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deciding between renting and buying

How do Canadians really feel about renting?

By Zoocasa

The Canadian dream of home ownership, with the stability and rooted-ness that it affords, appears more and more out of reach for many, especially in the major urban centres where most of us live.

Homeownership  just doesn’t seem realistic for most, especially when we glance at the Toronto real estate listings, which reached an average selling price of $817, 642, at last check in March 2018, according to the Toronto Real Estate Board.

Renting, whether its Toronto houses, Vancouver condos, or Montreal walk-ups, is now the de-facto way many of us experience city life..

Homeownership steadily increased from 1991 to 2006, but has seen almost no growth since 2006, according to Statistics Canada. Over 30 per cent of the 14.1 million Canadian households rent, and millennials at 30 are far less likely to own a home than boomers did at 30 years old.

It turns out, the likely reason is not because Canadians prefer the renting lifestyle, but simply because they can’t afford a home.

Zoocasa surveyed renters, on their aspirations, obstacles and obstacles and found in its annual Housing Trends Report 2018 that  while the vast majority of millennials, 84 per cent,  still aspire to own a home, it’s likely a long way off..

Only 8 per cent of millennials are renting because they prefer it, while 33 per cent are renting while they save for a down payment, 29 per cent because renting is cheaper and 26 per cent because they can’t afford a mortgage.

Even though renting appears second choice for millennials, it’s unlikely they’ll move on anytime soon as 38 per cent, currently renting have under $5,000 saved for a down payment. (Based on the average Canadian home price of $491,065, even a minimum 5-per-cent down payment is far greater, at $24,553).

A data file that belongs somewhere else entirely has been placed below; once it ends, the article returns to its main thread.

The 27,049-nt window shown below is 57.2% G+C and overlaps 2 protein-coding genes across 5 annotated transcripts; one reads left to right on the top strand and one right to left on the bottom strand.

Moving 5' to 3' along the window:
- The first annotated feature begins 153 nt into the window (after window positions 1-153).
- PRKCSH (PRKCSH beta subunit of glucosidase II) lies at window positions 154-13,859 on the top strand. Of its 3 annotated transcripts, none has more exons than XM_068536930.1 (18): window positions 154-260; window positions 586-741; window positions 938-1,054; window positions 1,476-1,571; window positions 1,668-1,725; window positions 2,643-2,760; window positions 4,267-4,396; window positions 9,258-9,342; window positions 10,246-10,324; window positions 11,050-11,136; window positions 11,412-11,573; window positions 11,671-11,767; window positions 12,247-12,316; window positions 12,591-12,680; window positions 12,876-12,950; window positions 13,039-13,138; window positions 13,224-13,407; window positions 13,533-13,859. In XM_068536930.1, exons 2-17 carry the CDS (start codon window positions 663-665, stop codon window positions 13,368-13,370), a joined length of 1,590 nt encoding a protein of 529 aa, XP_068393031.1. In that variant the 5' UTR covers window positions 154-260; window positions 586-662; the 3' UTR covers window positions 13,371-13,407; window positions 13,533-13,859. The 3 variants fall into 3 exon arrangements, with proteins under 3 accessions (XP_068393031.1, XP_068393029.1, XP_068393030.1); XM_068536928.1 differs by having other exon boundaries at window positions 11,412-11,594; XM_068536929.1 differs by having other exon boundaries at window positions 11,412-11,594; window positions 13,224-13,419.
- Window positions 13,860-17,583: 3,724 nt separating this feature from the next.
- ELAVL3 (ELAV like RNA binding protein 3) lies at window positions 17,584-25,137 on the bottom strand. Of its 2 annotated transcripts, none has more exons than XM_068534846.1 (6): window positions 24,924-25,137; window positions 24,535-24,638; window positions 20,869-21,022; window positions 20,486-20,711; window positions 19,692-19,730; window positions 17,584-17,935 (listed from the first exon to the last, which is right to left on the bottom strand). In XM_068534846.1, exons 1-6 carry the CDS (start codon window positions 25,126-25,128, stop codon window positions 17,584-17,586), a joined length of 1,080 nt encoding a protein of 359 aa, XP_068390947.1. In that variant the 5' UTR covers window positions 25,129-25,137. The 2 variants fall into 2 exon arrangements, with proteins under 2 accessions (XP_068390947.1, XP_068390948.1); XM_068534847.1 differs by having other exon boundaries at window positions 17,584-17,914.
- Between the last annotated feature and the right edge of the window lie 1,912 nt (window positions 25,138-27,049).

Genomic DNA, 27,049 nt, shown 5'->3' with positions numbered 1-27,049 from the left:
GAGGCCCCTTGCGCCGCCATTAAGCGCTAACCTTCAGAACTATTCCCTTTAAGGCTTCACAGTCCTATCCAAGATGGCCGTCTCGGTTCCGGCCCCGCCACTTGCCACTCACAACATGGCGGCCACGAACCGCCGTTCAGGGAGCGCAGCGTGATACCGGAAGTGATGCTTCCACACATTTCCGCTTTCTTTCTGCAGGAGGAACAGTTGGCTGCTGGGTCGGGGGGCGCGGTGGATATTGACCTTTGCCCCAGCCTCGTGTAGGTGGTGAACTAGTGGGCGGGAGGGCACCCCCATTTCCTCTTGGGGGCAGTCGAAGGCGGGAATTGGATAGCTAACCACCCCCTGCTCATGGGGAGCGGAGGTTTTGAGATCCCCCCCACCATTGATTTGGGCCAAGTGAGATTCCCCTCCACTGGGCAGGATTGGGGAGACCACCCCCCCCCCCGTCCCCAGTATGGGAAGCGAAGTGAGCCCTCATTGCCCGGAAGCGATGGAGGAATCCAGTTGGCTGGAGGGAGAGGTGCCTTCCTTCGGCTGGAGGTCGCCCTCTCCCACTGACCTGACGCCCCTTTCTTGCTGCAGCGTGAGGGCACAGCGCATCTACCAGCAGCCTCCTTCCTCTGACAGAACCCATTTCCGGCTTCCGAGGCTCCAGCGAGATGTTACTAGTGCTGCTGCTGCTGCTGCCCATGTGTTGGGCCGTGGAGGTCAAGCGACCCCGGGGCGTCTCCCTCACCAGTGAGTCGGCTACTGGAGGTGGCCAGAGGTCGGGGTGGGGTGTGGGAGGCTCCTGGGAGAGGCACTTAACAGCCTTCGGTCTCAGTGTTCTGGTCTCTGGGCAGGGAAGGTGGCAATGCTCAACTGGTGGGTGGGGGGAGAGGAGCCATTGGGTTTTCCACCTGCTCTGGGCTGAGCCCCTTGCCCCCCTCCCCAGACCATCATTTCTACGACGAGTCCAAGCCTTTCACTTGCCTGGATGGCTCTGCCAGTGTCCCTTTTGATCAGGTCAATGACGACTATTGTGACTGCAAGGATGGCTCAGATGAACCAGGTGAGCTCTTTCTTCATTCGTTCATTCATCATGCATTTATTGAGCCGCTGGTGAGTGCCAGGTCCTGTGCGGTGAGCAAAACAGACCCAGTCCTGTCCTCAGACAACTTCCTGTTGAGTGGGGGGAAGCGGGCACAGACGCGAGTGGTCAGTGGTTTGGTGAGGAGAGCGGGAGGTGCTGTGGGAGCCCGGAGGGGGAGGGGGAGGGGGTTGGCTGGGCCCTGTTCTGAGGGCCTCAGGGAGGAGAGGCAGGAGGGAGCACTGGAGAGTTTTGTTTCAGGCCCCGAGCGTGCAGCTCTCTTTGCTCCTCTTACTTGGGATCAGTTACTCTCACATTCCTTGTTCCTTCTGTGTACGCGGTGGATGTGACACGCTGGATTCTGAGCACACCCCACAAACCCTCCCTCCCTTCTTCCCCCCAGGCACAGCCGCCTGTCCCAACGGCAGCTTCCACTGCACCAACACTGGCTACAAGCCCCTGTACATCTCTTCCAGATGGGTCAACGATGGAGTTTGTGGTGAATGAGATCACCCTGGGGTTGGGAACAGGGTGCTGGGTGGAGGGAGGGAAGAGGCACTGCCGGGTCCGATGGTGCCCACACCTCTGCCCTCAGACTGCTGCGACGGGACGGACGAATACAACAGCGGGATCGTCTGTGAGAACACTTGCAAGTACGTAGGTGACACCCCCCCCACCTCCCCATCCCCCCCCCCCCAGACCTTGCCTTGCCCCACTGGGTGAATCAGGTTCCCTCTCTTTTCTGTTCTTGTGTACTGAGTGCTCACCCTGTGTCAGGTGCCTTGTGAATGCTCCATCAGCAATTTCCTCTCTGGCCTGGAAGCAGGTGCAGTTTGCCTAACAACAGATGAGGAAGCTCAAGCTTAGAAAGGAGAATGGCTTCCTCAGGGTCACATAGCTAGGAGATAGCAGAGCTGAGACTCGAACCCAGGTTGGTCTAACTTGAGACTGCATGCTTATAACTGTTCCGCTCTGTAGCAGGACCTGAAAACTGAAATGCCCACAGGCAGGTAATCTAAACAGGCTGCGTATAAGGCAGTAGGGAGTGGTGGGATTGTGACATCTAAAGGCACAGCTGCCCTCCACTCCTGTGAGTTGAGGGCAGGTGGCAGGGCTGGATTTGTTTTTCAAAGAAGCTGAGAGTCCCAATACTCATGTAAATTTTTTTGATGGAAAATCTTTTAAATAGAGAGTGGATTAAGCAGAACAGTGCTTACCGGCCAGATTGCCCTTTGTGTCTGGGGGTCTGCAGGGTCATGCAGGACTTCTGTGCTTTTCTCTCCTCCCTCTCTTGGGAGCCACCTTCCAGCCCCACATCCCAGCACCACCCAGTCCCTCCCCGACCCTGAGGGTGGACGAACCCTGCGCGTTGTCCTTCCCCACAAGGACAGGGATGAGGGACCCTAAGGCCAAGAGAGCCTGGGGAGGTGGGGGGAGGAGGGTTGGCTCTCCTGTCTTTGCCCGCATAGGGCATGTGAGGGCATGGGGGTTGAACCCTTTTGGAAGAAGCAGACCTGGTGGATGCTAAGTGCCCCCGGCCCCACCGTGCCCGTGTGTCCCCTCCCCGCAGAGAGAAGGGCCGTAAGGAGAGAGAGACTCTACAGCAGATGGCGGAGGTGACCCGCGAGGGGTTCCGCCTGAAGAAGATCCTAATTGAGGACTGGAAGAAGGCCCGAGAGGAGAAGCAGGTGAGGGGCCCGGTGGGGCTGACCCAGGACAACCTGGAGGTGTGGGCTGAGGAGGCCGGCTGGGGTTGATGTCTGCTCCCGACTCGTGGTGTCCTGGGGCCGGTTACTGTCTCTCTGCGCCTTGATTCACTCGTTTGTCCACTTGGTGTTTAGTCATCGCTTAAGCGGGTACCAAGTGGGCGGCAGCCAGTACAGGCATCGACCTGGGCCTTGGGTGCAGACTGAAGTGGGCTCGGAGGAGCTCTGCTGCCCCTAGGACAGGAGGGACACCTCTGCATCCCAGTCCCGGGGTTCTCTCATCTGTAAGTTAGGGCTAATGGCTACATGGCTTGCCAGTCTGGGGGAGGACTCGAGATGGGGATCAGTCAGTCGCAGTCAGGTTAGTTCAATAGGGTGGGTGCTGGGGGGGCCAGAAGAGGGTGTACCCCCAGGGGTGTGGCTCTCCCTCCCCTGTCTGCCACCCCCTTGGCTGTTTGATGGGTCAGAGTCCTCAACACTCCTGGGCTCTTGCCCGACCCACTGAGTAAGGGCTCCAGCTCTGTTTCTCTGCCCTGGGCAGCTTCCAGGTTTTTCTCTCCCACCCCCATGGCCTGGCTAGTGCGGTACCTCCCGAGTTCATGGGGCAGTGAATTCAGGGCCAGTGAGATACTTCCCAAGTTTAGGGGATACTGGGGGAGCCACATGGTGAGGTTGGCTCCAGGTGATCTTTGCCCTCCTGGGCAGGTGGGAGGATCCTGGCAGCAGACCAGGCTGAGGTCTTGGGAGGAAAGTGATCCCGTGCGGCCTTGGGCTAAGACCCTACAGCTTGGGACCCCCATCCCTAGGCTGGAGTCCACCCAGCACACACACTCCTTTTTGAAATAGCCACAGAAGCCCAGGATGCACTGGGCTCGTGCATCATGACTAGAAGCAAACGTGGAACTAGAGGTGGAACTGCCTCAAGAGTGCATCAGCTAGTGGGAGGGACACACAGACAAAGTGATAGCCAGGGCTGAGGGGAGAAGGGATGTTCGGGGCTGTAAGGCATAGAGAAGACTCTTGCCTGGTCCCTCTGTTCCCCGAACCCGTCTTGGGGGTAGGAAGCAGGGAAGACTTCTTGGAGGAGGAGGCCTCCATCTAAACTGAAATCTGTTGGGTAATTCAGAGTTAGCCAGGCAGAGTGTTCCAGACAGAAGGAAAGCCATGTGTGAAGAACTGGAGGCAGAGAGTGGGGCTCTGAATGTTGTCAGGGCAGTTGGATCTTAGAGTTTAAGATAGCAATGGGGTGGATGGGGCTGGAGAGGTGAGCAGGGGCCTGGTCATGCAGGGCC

It looks like renters are staying put for a while. With that in mind, how are they finding the current situation?

A bit better in Ontario since April 2017, when the provincial government announced its Fair Housing Plan and expanded rent controls.

One year later, more than half of Ontario renters, 54 per cent, agree the new rent cap has helped with their affordability.

But over in Vancouver, renters are really struggling. where the median price for one-bedroom rentals hit $2,000 in 2018.

It’s unclear what the future holds so its best to look at the many bright sides of renting: someone else takes care of the lawn, your money is more liquid and you can pack up and move for a job or a new love with nothing holding you down.

The findings are based on a survey conducted in March 2018 of 1,431 respondents who live in Canada. The estimated margin of error is +/- 2.6 percentage points, 19 times out of 20

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